Brain-Derived Neurotrophic Factor & Serotonin Effects on Aging, Plasticity & More

BDNF and 5-HT: a dynamic duo in
age-related neuronal plasticity and
neurodegenerative disorders

Brain-derived neurotrophic factor (BDNF) and serotonin (5-hydroxytryptamine, 5-HT) are known to regulate synaptic plasticity, neurogenesis and neuronal survival in the adult brain. These two signals co-regulate one another such that 5-HT stimulates the expression of BDNF, and BDNF enhances the growth and survival of 5-HT neurons. Impaired 5-HT and BDNF signaling is central to depression and anxiety disorders, but could
also play important roles in the pathogenesis of several age-related disorders, including insulin resistance syndrome, Alzheimer’s disease and Huntington’s disease.
Enhancement of BDNF signaling may be a key mechanism whereby cognitive stimulation, exercise, dietary restriction and antidepressant drugs preserve brain function during aging. Behavioral and pharmacological manipulations that enhance 5-HT and BDNF signaling
could help promote healthy brain aging. [...]

By promoting neurogenesis,
synaptic plasticity and cell survival, BDNF plays a pivotal
role in the development and plasticity of the brain. During
development of the cerebral cortex and hippocampus,
BDNF induces the differentiation of neural stem cells into
neurons and promotes the survival of newly generated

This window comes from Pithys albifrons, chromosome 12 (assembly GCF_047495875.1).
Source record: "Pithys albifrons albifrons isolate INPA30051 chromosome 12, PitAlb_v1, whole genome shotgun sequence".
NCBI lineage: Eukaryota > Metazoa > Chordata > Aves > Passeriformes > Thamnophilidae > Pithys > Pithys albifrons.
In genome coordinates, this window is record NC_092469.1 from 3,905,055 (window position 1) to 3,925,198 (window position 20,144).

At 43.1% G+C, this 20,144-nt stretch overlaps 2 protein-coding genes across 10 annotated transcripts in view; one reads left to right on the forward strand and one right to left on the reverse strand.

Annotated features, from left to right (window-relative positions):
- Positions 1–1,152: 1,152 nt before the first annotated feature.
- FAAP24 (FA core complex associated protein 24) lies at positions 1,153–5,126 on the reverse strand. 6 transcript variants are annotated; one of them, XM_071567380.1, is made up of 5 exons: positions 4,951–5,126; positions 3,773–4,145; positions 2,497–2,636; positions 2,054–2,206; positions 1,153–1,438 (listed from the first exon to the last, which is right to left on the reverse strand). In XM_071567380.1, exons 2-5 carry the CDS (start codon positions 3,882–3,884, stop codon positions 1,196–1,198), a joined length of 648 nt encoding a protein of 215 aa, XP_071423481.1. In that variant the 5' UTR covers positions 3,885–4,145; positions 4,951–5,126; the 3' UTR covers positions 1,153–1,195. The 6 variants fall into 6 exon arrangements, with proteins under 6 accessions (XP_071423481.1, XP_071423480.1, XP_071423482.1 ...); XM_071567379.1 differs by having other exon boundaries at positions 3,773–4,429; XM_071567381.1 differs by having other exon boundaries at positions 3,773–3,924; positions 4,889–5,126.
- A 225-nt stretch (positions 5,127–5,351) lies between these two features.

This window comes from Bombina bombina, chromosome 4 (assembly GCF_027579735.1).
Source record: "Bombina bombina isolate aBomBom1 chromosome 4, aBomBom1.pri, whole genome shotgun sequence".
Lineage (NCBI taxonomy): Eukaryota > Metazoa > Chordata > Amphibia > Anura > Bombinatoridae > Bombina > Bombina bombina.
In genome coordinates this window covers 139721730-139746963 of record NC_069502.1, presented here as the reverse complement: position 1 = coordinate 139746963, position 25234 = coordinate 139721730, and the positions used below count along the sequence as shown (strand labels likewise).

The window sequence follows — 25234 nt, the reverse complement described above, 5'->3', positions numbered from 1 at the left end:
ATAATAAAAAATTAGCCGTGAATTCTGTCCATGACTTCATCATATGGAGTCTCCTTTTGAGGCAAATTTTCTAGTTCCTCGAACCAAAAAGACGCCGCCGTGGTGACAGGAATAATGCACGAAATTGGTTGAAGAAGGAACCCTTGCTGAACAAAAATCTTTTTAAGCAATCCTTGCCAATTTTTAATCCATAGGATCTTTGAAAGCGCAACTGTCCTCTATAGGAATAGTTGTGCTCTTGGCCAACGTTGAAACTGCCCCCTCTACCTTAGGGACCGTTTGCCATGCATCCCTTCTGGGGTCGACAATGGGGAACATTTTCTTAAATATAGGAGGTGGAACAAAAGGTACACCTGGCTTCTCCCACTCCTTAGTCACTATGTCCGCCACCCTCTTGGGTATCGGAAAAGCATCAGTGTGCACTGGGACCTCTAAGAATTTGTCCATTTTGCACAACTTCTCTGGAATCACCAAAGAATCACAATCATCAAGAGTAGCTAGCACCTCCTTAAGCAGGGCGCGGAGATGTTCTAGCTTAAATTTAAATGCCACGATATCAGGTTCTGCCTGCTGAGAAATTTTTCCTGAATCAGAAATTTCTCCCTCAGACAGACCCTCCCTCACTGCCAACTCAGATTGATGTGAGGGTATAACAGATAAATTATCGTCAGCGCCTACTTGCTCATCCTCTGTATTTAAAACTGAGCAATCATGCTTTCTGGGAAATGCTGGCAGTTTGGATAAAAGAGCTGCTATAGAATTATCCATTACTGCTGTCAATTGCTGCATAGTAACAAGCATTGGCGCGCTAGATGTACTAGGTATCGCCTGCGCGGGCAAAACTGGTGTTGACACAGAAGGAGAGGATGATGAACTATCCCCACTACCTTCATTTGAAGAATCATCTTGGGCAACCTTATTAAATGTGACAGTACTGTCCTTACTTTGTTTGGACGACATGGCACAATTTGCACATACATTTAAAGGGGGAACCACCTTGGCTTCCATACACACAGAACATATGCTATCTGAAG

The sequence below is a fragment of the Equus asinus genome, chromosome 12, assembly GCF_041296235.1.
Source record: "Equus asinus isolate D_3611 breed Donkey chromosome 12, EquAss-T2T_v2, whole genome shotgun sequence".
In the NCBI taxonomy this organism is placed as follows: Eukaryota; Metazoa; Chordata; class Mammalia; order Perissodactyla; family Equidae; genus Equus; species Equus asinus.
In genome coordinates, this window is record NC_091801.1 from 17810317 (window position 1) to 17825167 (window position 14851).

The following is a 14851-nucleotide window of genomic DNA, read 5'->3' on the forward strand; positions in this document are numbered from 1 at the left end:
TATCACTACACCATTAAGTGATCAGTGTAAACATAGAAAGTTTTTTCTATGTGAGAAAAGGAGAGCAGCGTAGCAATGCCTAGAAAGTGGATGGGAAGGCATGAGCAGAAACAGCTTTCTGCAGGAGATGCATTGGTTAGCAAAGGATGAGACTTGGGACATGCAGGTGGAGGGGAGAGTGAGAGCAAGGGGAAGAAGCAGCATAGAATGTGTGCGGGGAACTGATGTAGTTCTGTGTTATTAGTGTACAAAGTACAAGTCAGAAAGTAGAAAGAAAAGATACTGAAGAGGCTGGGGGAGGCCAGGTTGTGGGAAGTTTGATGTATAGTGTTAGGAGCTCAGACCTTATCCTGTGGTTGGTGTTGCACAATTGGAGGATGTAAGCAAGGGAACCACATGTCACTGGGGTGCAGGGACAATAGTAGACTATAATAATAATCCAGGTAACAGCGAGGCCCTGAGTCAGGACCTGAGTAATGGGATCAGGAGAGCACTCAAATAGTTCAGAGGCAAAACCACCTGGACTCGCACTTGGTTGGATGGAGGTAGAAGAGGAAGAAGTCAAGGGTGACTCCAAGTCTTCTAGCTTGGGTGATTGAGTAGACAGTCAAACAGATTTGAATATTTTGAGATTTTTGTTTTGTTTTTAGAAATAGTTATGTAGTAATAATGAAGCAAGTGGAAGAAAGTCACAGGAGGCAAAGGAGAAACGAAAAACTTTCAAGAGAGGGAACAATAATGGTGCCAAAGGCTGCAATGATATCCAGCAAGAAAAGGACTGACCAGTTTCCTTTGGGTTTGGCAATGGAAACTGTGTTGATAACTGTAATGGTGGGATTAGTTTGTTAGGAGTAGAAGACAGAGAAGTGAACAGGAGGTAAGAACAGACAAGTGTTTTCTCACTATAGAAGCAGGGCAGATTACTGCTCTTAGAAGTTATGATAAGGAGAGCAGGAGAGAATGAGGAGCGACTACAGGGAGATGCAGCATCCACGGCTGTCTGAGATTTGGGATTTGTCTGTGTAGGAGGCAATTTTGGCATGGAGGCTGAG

neurons [1–3]. BDNF signaling at synapses enhances
long-term potentiation (LTP), a process of synaptic
strengthening associated with learning and memory;
the effect of BDNF on LTP is apparently mediated by
cAMP-response-element-binding protein (CREB), which
regulates the expression of genes involved in LTP and
memory formation [4]. Levels of BDNF are increased in
the hippocampus of rats during and after performance
of a spatial learning task (a radial-arm maze), and both
acquisition and maintenance of spatial memory are
impaired when BDNF levels are decreased using antisense
methods [5]. In rats that had previously acquired
spatial memory by extensive training, suppression of
BDNF expression impaired both reference and working
memory [5]. Another study showed that mice lacking one
copy of the BDNF gene exhibit impaired spatial learning
in the Morris water maze [6]. BDNF also plays an important
role in preventing death of neurons during development,
and promotes cell survival during stressful conditions
such as ischemia and trauma in the adult brain [7]. [...]

[A]ctivation of 5-HT1A receptors can impair learning and
memory whereas 5-HT2A and 5-HT2C receptors facilitate
memory formation [10]. [...]

5-HT can
also promote the survival of neurons in the adult brain, as
demonstrated by the abilities of a 5-HT receptor agonist
and SSRI to protect neurons against excitotoxic and
ischemic injury in animal models [12,13]. There are therefore
several commonalities of function in the CNS for
BDNF and 5-HT in terms of their effects on synaptic
plasticity, neurogenesis and cell survival. [...]

Conversely, BDNF
can stimulate the growth and sprouting of 5-HT neuron
axons innervating the cerebral cortex, thereby presumably
increasing the number of 5-HT synapses in this brain
region [14]. (via: pdf.)

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